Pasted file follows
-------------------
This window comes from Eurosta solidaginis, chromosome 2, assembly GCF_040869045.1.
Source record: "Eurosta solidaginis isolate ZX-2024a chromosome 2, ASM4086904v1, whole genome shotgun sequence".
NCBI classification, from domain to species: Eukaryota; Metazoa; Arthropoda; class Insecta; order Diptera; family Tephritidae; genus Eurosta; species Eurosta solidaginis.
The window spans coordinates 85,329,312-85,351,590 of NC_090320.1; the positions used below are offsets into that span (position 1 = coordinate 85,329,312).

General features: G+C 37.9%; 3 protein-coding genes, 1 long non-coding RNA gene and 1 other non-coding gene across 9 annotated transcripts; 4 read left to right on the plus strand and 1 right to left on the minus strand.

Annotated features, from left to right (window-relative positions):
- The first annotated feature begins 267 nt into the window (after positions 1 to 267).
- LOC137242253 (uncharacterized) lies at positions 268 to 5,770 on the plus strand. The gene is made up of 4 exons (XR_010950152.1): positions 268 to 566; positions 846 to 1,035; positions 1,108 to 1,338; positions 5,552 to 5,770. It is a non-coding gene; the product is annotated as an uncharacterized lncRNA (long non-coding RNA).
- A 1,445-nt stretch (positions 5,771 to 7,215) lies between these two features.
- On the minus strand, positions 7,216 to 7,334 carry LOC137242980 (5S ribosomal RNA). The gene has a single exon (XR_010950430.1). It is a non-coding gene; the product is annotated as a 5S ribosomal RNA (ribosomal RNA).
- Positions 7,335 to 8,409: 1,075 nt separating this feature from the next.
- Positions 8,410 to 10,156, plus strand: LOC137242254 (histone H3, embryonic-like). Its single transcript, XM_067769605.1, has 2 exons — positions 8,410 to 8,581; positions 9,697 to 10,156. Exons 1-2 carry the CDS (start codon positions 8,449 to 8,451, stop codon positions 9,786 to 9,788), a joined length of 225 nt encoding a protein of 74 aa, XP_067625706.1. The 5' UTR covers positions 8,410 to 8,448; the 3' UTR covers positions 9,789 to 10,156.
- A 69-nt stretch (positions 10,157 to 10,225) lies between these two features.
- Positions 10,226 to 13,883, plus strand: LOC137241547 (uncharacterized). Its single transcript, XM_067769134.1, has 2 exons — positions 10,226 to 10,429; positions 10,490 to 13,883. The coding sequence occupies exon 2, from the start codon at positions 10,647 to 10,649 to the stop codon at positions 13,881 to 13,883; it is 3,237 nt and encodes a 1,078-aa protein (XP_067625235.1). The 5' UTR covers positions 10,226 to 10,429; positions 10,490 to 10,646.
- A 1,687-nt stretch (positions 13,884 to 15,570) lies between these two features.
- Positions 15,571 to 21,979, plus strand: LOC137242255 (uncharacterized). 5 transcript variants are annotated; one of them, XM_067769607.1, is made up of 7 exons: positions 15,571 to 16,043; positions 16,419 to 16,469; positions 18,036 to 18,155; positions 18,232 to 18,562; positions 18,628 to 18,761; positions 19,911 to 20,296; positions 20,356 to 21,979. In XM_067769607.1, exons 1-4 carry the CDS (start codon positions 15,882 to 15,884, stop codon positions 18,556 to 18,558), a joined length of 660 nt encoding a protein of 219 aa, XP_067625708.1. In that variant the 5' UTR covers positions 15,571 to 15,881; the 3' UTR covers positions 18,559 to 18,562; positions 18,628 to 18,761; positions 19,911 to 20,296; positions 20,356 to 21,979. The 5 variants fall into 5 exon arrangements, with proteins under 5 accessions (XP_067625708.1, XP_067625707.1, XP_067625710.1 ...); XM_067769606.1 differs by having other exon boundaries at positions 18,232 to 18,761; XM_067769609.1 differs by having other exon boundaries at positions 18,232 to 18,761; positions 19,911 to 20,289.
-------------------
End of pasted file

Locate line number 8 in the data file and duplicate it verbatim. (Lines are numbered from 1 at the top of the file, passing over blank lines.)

- LOC137242253 (uncharacterized) lies at positions 268 to 5,770 on the plus strand. The gene is made up of 4 exons (XR_010950152.1): positions 268 to 566; positions 846 to 1,035; positions 1,108 to 1,338; positions 5,552 to 5,770. It is a non-coding gene; the product is annotated as an uncharacterized lncRNA (long non-coding RNA).